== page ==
What a Great Country!Posted: November 9, 2016
As we wake up on the morning after one of the most divisive campaigns in our life times, some of us are elated, some disappointed and a lot of us are probably simply amazed at the results. Whatever we feel, as is our custom and history, it is time to move on and actually get things done.
Yesterday I had a big dose of what is best about our country. I was a sworn election judge in the state of Maryland. Other states may have other titles, or you may simply know us as poll workers. It was a great civics lesson and a great lesson in what makes this country continue to be great.
It was a very long day (nearly 15 hours on the job) but a very positive day. Election judges in Maryland are regular citizens who come forward every two years to work for their country and for their fellow citizens. They cover the spectrum of our national make up. Young (one can be a judge at 17) and old, from every ethnic group and socio-economic status, and of differing political parties, the judges are a true cross-section of America. Throughout our training and while on the job, each and every person I met was courteous, friendly, conscientious and dedicated to doing the job correctly. It was inspiring.
I can also assure our fellow citizens that the election judges on the job, at the individual polling places, are serious about the importance of their work and that they took joy in doing the job the right way. I can also assure you that both the polling process and those working on site are dedicated to allowing for each and every qualified citizen to vote. It is a great, and dare I say, satisfying process.
Even as the day wore on and we all began to sag a bit in body, there was never a let down in spirit or determination to do things correctly, by the book, and in compliance with the law. It may surprise a voter who has not had this opportunity to know the meticulous way that the process unfolds. Maryland uses paper ballots that are electronically scanned. There are three ways that they can be counted and compared and the paper ballots are retained in case of a recount or an anomaly in the electronic tabulation. There are written procedures followed meticulously that include keeping track of each and every ballot, with double and triple checks and balances and total chain of custody requirements. Every scrap of paper (ballots, multiple forms for record keeping, and polling material) are accounted for, catalogued and returned to the Board of Elections. Every two years, these workers take time off from school, work, retirement or whatever to serve their fellow citizens and to help them through the process. It was a good sign for the future of our nation.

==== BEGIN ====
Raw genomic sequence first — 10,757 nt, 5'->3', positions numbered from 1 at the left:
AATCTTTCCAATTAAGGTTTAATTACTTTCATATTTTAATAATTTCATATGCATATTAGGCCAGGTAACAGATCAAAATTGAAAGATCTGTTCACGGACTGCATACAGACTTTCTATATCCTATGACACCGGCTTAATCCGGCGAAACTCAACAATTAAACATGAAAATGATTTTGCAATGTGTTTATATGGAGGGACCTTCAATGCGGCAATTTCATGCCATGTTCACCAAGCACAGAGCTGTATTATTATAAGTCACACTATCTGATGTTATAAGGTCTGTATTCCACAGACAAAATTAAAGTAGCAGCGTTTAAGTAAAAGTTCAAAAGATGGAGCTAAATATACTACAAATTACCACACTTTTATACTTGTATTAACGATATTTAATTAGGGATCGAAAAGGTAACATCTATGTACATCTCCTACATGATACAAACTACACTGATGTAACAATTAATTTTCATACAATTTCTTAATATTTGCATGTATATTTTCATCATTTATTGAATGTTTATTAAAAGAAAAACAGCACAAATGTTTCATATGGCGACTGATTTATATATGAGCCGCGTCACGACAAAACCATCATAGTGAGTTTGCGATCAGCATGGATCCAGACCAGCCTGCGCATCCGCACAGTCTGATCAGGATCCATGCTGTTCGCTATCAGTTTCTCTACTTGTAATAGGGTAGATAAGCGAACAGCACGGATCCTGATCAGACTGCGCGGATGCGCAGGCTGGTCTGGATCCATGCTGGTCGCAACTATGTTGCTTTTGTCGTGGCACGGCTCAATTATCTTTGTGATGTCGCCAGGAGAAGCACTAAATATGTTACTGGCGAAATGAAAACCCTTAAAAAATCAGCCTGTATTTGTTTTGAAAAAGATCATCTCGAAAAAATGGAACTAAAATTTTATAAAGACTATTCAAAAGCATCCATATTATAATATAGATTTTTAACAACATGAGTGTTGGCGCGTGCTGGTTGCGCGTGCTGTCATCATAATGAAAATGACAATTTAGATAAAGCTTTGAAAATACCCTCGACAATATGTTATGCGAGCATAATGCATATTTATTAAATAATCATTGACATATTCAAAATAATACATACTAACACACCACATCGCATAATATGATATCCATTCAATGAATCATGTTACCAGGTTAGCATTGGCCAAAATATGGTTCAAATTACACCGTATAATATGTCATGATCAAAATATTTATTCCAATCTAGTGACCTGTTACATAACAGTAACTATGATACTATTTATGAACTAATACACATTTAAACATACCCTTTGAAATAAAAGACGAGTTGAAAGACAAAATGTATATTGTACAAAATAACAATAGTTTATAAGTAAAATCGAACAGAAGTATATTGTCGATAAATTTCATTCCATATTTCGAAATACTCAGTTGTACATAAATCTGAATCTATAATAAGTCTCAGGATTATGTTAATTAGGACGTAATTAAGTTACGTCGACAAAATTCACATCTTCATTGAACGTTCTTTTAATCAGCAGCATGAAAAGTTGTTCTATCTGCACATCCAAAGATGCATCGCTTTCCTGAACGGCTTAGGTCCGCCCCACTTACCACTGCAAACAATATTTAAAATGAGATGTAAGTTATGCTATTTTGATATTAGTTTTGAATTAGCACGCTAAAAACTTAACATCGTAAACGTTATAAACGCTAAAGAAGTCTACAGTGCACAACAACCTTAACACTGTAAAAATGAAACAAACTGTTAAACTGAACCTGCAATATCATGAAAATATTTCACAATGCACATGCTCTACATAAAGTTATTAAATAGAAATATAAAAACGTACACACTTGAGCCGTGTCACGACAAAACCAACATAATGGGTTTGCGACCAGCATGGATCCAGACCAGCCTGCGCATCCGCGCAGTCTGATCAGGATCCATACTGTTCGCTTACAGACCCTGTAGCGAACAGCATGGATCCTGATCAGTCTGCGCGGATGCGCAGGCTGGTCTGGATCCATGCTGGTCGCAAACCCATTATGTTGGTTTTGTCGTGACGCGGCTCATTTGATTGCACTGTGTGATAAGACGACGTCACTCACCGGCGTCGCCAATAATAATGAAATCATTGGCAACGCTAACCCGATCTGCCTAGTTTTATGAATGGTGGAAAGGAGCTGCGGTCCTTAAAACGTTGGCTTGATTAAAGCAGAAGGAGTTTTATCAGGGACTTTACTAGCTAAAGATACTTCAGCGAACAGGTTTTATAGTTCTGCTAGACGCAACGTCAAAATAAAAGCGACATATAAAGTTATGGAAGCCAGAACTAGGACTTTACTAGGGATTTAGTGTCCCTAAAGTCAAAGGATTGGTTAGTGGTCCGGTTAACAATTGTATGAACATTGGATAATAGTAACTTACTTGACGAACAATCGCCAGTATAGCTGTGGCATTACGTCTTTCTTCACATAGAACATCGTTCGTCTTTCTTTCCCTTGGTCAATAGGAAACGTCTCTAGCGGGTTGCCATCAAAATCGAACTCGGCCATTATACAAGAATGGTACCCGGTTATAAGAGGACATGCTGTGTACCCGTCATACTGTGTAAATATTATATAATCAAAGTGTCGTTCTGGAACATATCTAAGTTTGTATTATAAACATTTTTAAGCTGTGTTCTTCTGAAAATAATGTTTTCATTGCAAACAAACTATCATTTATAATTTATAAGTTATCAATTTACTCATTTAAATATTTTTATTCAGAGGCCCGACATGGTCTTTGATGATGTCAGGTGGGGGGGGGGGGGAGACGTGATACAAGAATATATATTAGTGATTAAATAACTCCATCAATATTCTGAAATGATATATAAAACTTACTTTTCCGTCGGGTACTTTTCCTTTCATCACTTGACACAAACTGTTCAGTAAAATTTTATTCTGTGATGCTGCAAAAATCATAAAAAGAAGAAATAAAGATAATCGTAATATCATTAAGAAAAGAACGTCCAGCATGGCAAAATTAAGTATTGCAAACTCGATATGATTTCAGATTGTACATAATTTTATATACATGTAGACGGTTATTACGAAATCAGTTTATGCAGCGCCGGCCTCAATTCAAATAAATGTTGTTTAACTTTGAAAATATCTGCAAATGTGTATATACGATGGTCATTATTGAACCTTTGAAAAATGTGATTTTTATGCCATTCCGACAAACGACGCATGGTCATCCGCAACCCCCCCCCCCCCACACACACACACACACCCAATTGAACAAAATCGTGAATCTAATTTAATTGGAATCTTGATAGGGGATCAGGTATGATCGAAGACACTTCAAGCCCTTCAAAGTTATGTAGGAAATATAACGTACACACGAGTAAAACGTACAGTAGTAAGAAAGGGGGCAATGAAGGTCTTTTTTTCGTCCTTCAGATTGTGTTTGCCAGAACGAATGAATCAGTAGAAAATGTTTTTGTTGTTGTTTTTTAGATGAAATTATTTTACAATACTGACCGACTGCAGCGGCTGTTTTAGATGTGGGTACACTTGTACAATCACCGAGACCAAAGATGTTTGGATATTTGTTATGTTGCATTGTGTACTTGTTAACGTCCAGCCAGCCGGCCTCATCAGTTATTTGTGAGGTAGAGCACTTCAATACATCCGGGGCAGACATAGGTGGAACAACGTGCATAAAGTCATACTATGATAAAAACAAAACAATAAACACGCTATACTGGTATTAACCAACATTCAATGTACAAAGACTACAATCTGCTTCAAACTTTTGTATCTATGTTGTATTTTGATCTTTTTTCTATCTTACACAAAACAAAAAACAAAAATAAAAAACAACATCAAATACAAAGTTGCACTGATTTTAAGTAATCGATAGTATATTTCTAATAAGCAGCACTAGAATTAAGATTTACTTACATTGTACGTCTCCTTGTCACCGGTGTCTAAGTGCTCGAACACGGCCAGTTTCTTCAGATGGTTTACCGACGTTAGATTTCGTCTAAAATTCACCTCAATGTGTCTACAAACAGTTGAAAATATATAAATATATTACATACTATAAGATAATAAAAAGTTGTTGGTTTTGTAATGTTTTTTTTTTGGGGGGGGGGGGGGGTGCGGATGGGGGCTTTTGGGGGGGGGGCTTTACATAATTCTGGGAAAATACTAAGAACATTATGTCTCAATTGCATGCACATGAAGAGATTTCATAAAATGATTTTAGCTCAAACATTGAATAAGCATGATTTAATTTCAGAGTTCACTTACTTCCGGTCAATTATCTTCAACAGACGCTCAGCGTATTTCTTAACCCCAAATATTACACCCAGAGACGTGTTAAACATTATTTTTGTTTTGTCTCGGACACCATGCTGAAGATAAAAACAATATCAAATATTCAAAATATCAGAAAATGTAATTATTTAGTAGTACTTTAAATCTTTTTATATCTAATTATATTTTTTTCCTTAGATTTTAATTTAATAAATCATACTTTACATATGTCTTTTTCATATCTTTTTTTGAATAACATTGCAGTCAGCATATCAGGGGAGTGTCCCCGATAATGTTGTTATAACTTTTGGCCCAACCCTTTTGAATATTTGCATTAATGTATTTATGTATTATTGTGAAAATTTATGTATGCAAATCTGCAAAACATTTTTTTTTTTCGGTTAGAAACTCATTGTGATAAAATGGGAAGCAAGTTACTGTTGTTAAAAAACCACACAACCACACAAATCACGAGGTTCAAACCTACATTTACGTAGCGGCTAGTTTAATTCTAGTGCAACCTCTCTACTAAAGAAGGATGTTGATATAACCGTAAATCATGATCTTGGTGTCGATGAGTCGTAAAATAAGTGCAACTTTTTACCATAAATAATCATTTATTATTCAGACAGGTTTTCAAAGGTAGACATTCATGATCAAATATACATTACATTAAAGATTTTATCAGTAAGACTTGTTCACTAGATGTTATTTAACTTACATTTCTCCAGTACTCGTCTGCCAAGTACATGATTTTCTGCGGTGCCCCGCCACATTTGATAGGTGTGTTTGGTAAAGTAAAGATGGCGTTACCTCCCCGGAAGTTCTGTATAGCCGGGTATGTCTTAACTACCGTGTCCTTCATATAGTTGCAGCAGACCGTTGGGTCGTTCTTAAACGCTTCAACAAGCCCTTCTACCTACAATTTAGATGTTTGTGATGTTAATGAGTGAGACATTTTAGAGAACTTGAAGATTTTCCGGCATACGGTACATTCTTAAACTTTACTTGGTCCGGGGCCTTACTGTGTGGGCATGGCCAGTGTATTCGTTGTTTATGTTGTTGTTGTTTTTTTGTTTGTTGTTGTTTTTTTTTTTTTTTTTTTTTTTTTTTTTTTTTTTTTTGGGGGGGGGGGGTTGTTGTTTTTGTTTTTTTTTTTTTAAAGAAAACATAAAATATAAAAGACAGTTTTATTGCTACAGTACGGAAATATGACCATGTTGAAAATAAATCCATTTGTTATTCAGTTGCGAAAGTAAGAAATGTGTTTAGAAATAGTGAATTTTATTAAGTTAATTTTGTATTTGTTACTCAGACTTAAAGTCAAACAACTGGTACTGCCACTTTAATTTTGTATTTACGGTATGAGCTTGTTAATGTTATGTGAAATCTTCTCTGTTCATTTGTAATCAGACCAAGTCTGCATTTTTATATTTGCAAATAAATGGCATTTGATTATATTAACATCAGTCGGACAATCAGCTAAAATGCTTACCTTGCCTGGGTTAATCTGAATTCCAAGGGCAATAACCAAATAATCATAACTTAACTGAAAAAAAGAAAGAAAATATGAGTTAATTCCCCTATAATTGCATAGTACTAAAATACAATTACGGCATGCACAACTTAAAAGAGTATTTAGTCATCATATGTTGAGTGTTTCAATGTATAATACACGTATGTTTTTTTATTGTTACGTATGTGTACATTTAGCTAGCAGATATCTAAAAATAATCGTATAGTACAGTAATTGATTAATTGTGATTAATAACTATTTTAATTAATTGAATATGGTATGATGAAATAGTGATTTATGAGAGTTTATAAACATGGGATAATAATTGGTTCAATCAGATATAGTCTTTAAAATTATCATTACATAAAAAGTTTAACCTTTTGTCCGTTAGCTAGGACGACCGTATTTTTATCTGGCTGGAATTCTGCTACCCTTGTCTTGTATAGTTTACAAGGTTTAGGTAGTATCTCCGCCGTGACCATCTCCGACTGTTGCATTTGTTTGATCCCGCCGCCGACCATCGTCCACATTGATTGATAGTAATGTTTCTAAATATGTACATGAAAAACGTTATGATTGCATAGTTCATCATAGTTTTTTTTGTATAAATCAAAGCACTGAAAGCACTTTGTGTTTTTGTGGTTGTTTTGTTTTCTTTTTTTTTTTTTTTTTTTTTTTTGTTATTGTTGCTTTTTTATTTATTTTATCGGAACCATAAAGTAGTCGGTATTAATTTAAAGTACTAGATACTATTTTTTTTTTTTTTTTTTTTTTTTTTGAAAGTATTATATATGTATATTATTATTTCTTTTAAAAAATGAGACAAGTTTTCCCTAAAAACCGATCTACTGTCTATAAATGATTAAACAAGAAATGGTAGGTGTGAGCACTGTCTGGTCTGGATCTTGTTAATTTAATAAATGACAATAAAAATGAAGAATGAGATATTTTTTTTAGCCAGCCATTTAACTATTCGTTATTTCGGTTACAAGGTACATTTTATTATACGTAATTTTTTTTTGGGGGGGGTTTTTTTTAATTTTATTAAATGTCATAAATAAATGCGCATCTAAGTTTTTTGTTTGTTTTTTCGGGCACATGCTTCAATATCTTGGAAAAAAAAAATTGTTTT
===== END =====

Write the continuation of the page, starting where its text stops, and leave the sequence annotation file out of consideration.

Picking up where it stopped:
Equally gratifying was to work with and observe the voters that came into our precinct to vote. Just as the workers represented a cross-section of our nation, so did the voters in every way imaginable. That includes the processes to ensure the visually impaired, physically challenged, and just about every other condition imaginable was able to cast their ballot. Uniformly, the voters were cheerful, excited about exercising their right to vote (even if not uniformly excited about the campaigns themselves), and demonstratively appreciative of the work being done by us at the polling place. In a particularly memorable way, whenever a young person came in and was identified as a first time voter, the judge working with them would announce it to the rest of us and all of the judges (there were about twelve of us) would shout and clap in congratulations. The smiles on those first time voters when we did that was priceless. In a campaign season that did not always highlight the best of our nation, it was exciting and refreshing to see that the voters, our neighbors, were understanding of how little acts of courtesy and kindness can transform a situation.
As we move forward into somewhat uncharted territory in our nation’s history, my hope is that the values, spirit and cooperation that I observed on election day continue as we move on to the next great adventure in our national life.